Shape memory alloys (SMAs), as a unique material with specific performances, including shape memory effects, superelasticity and pseudoelasticity, have been used in the aerospace industry and medical industry for decades. In recent years, due to their properties, SMA fibres have been used by researchers to fabricate shape memory alloy hybrid composite (SMAHC) laminates with enhanced mechanical performance. Lei et al. [22] compared the tensile strength of GFRP and glass fibre/SMA fibre hybrid composites. They found that the addition of SMA fibres can significantly improve the tensile strength of the composite laminates. Zhou et al. [23] utilized the shape memory effect to fabricate smart composite beams and tested the mechanical performance with single-cycle and multi-cycle bending experiments. As the composite laminates have weak through-the-thickness performance, researchers have embedded SMAs into composite laminates to enhance the impact resistance due to the good energy absorption performance of SMAs. Tsoi et al. [24] and Meo et al. [25] investigated the mechanical performance under low-velocity impact. In their studies, it was found that the addition of SMA fibres enhanced the impact resistance of the SMAHC.
The compatibility between different materials also have influence on the performance of composite. Flory-Huggins interaction parameter was used to investigate the compatibility of polymer blends [26,27,28]. The thermal, mechanical and morphological properties of different polymer blends were investigated considering the compatibility between different constituent [29,30,31,32]. In the study of Lei et al. [22], it was found that the poor interface bonding capacity between the SMA fibres and polymer matrix leads to a decrease in the mechanical performance of the SMAHC. To solve this problem, researchers have proposed many methods to modify the surface of SMA fibres to enhance the bonding between the SMA fibres and polymer matrix. Nitinol fibres were treated with acid solution by Huang et al. [33] and Jang et al. [34], which enhanced the surface roughness of the SMA fibres. Neuking et al. [35] and Rossi et al. [36] treated Ni-Ti fibres with different combinations of physical and chemical treatments, including rinsing with acetone, mechanical grinding and polishing, acid corrosion, alkali corrosion and electro polishing. Laser etching [37,38,39] has been used by researchers to enhance the surface roughness of the Ni-Ti surface and laser gas nitriding (LGN) [40,41,42] has also been used to enhance the interface performance. It was found that an oxide layer formed on the Ni-Ti surface due to laser etching, while a TiN layer formed on the Ni-Ti surface due to LGN treatment. In our previous research [43], SMA fibres were modified with silane coupling agent and Al2O3 nanoparticles to achieve better bonding performance with polymer matrix. The method was proven to have significant effect on enhancing the adhesion strength in a single fibre pull-out experiment.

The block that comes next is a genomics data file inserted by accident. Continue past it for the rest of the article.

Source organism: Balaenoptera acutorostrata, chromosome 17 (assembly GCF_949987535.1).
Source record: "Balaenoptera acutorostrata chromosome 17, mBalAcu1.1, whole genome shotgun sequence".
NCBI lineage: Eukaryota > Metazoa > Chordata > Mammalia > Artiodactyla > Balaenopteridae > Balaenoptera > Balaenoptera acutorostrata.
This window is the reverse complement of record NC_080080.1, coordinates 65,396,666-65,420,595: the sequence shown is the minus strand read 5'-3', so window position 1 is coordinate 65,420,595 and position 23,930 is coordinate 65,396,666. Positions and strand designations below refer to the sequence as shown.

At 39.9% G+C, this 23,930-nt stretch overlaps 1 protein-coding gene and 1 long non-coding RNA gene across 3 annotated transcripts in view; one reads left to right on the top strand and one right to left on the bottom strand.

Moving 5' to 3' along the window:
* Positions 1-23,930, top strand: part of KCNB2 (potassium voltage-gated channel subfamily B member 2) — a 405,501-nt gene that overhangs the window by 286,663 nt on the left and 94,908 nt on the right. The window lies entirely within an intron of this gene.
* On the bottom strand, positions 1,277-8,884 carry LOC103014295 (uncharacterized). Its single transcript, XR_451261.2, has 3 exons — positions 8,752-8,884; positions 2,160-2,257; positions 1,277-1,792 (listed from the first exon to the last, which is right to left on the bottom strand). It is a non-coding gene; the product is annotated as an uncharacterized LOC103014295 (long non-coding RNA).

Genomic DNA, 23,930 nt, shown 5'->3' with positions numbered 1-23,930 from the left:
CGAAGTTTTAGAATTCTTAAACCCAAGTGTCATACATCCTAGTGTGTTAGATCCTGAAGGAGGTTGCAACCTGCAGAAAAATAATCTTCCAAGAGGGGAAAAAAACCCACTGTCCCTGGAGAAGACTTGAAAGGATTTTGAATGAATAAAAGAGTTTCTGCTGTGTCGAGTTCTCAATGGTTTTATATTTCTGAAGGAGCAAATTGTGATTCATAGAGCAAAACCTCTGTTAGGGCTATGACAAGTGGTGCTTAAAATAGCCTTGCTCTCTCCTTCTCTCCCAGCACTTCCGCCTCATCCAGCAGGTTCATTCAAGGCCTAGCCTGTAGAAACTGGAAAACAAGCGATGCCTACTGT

In this paper, basalt fibre/SMA/polymer composite laminates were fabricated to enhance the performance of BFRP composite laminates, especially the through-the-thickness performance, which was never investigated. In addition, considering that the weak interface performance between SMA fibres and polymer matrix will reduce the overall performance of composite laminates but there are limited research focusing on that, we use some traditional methods and a new surface modification method with both silane coupling agent KH550 and Al2O3 nanoparticles to modify the interface thus obtaining a better overall performance of composite laminates.

2. Experimental Details

2.1. Materials and Manufacturing